Is China Now Rolling in Reverse?

The New Orders component in last week’s Purchasing Managers’ Index (PMI) reports on the Chinese economy tumbled to their lowest levels in at least 6 months. So what, you may ask? These downbeat reports came despite Q1’s record surge in new credit creation.

Hold onto your seats, folks. In the first quarter, credit growth (Total Social Funding or TSF as China calls it) reached a new record high of 6.93 trillion yuan – equivalent to the size of Mexico’s economy – and well above last year’s first quarter total. At today’s Yuan exchange rate, China’s credit creation in Q1 amounted to just over 1 trillion U.S. dollars. Astounding.

Since then, PMIs have plunged from multi-year highs to six-month lows… and the decline is broad-based.

Something is very wrong in China. The global engine of reflation has hit a wall and that’s reflected in the Chinese equity markets.

After years of astounding expansion, China now has the world’s four largest banks (by assets). But the reason is not sound economic growth, it’s the world’s largest Credit Bubble fuelling epic mal-investment and fraud.

Here is what systemic fraud looks like, Chinese style. On April 24, Bloomberg reported that rising defaults in China are unearthing hidden debt at companies across the country. For years, firms that couldn’t get loans by themselves have been winning banks over by getting other companies to guarantee their borrowings. The companies making those pledges do not include them on their balance sheets, leaving creditors in the dark. Borrowers often extend the guarantees for each other, raising the risk that failures could be cascading dominoes at a time when increasing borrowing costs have already added to strains. China’s banking regulator has ordered checks of such cross-guaranteed loans. I’d say it’s a little late.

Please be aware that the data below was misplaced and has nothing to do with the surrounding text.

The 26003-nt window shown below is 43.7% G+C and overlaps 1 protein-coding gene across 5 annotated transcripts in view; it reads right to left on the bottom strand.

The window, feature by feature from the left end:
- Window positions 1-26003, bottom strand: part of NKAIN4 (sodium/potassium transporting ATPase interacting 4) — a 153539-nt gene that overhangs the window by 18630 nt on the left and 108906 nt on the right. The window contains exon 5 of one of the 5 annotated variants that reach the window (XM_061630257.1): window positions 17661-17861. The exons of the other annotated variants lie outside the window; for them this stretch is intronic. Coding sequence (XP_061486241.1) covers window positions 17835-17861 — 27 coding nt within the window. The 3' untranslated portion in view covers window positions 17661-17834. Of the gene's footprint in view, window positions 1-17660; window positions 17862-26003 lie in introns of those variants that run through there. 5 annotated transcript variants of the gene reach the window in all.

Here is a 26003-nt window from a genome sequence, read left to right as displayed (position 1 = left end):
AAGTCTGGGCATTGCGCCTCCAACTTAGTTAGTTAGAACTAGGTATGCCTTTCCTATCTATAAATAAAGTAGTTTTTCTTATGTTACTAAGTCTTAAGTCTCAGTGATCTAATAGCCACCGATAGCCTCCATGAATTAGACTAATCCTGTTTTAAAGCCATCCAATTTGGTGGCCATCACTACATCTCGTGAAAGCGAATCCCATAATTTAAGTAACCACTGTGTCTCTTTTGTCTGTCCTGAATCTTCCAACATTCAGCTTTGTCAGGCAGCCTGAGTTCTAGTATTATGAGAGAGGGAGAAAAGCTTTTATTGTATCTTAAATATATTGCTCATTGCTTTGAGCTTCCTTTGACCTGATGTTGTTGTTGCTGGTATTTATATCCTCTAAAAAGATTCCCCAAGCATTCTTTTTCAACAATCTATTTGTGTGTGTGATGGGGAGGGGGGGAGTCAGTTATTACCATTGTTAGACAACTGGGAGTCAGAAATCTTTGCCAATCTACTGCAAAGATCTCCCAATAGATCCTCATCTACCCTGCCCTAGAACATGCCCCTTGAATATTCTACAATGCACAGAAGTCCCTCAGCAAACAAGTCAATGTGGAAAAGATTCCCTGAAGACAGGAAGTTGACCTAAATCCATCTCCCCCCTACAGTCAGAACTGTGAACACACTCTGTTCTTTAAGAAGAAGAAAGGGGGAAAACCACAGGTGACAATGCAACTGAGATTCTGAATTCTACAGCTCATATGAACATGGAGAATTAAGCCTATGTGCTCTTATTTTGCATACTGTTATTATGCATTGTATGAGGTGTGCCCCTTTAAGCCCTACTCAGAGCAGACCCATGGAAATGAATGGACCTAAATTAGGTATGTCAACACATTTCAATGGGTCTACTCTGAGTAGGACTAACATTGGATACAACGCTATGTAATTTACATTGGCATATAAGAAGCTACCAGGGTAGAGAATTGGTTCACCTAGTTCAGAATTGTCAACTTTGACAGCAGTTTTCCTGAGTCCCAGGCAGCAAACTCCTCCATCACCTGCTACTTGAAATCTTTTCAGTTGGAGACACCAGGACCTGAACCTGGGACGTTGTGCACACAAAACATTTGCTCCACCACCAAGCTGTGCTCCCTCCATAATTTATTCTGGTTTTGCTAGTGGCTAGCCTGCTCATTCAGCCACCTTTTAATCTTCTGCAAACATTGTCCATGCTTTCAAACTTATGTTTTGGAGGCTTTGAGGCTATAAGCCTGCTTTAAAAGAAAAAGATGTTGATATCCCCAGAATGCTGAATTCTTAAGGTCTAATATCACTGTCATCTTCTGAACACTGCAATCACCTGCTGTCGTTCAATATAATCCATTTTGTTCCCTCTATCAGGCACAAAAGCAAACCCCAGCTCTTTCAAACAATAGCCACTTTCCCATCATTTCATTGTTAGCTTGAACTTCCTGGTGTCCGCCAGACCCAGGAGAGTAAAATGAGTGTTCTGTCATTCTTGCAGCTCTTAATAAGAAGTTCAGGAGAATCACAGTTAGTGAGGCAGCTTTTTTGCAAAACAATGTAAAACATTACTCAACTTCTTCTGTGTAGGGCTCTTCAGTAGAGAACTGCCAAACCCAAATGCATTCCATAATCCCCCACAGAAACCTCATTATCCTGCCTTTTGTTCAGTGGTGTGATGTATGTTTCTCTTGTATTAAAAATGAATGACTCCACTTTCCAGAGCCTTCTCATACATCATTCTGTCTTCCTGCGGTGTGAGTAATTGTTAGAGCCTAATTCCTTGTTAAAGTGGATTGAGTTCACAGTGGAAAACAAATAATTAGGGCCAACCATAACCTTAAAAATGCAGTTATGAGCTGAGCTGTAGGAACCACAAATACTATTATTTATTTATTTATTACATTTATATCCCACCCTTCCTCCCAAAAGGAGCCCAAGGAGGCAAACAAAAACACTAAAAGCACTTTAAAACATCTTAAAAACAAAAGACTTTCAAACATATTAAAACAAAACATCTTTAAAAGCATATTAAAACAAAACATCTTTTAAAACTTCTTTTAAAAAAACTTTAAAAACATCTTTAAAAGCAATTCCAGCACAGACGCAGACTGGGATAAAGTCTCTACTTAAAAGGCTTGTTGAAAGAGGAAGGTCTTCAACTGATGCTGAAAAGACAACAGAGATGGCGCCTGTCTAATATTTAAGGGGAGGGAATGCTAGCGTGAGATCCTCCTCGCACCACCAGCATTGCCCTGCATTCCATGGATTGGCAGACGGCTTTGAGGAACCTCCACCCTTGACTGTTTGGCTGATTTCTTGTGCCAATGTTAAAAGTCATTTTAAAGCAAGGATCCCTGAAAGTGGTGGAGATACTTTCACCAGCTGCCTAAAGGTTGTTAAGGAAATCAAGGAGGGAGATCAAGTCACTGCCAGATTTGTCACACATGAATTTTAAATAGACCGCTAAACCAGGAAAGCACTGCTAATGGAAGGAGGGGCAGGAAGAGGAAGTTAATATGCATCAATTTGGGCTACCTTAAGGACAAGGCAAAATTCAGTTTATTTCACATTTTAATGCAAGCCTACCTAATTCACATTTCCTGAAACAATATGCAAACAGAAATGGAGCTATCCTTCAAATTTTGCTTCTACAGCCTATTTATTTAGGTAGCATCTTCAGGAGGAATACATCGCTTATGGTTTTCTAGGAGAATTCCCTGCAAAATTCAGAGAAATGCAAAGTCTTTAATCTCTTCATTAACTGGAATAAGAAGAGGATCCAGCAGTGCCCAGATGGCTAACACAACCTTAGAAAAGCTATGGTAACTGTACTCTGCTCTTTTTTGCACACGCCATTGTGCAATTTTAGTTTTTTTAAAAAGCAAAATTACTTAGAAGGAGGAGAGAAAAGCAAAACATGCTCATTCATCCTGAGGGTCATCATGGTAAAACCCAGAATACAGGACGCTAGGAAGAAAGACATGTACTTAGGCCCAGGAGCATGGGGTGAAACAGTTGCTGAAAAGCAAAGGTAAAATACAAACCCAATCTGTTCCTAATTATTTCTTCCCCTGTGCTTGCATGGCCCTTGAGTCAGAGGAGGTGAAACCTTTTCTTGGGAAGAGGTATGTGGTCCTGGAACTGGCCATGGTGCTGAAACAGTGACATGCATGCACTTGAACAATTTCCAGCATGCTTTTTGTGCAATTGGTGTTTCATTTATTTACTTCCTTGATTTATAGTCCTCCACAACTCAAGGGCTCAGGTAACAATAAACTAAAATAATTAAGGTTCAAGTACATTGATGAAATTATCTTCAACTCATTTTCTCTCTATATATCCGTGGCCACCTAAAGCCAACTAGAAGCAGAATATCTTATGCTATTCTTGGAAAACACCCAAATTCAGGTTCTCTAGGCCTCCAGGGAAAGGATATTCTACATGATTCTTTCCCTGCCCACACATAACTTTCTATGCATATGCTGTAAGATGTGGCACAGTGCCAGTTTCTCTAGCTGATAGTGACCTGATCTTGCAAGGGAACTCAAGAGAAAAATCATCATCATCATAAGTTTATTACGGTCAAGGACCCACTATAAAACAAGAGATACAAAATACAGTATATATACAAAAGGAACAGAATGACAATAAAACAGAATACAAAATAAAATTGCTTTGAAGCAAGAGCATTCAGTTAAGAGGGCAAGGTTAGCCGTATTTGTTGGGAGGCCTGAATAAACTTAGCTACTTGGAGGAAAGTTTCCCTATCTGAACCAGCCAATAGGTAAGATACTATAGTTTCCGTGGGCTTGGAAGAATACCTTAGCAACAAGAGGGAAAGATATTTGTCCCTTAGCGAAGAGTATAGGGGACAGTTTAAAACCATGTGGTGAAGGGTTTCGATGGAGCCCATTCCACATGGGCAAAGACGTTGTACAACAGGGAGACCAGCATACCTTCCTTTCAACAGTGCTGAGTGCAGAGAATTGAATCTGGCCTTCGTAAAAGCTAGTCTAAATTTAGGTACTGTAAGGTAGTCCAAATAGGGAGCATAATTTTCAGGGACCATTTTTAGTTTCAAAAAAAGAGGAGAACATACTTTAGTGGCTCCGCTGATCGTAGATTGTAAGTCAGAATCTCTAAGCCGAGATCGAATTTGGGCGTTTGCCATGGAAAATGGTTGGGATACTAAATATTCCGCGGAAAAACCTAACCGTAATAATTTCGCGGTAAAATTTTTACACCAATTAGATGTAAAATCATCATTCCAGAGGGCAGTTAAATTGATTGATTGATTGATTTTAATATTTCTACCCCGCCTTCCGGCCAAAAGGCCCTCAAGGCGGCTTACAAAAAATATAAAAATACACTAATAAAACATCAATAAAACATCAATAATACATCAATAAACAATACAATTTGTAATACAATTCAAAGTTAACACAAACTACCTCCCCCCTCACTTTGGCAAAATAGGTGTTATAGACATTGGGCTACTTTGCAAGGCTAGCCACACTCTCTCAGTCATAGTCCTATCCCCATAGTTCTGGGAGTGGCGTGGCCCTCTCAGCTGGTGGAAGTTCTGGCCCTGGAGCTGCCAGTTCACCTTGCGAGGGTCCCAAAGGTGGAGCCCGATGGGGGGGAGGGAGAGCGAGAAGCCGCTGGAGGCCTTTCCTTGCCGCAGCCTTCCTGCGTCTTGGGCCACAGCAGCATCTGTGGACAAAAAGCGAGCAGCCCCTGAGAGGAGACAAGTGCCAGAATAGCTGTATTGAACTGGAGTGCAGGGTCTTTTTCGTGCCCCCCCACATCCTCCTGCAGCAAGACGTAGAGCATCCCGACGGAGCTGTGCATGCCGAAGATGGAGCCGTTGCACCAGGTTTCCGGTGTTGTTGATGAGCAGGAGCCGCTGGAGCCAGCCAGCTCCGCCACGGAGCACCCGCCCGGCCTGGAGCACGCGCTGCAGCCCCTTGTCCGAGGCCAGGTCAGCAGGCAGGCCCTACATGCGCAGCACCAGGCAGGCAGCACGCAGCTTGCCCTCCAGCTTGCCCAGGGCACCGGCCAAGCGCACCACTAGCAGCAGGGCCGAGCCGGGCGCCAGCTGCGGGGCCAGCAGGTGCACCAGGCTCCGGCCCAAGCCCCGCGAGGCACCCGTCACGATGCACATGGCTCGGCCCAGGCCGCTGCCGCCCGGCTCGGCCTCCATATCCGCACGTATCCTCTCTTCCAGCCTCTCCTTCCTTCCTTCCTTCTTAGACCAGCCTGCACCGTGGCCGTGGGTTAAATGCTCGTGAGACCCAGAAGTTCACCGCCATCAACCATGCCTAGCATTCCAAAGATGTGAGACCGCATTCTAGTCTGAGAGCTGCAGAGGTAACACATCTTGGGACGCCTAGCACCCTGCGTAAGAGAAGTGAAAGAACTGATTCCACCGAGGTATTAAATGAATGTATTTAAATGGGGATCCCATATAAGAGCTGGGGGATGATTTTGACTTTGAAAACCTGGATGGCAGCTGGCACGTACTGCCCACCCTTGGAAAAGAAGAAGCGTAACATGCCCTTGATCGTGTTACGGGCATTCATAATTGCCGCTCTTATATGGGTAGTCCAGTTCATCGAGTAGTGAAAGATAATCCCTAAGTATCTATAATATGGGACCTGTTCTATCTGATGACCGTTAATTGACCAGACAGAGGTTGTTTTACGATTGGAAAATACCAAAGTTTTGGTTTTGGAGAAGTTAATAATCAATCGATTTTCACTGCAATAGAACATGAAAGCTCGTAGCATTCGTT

Yesterday, Hayman Capital’s Kyle Bass, a very smart China investor, was interviewed on Bloomberg and warned that “all hell is about to break loose”. He sees a liquidity crunch underway. The immediate problem is with so-called Wealth Management Products (WMP), essentially leveraged money market funds that banks and other lenders use to raise money. WMPs have become a key part of the Chinese financial system, accounting for more than $4 trillion in funding to a $34 trillion banking system. In April, issuance of WMPs fell 15% from March, squeezing the financial system out of much-needed liquidity.

China’s credit system has expanded “too recklessly and too quickly” and “it’s beginning to unravel,” says Bass. The short-term funding from WMPs is used to finance longer-term assets. “Some of the longer-term assets backing WMPs aren’t doing very well,” Bass said on Bloomberg TV. “What you see when the liquidity dries up is people start going down…this is the beginning of the Chinese credit crisis…As soon as liabilities have problems, meaning the depositors decide to not roll their holdings, all hell breaks loose.”

Just another one of those little problems the markets have been ignoring, dear reader. This one could get very interesting very fast. Get your helmet just in case.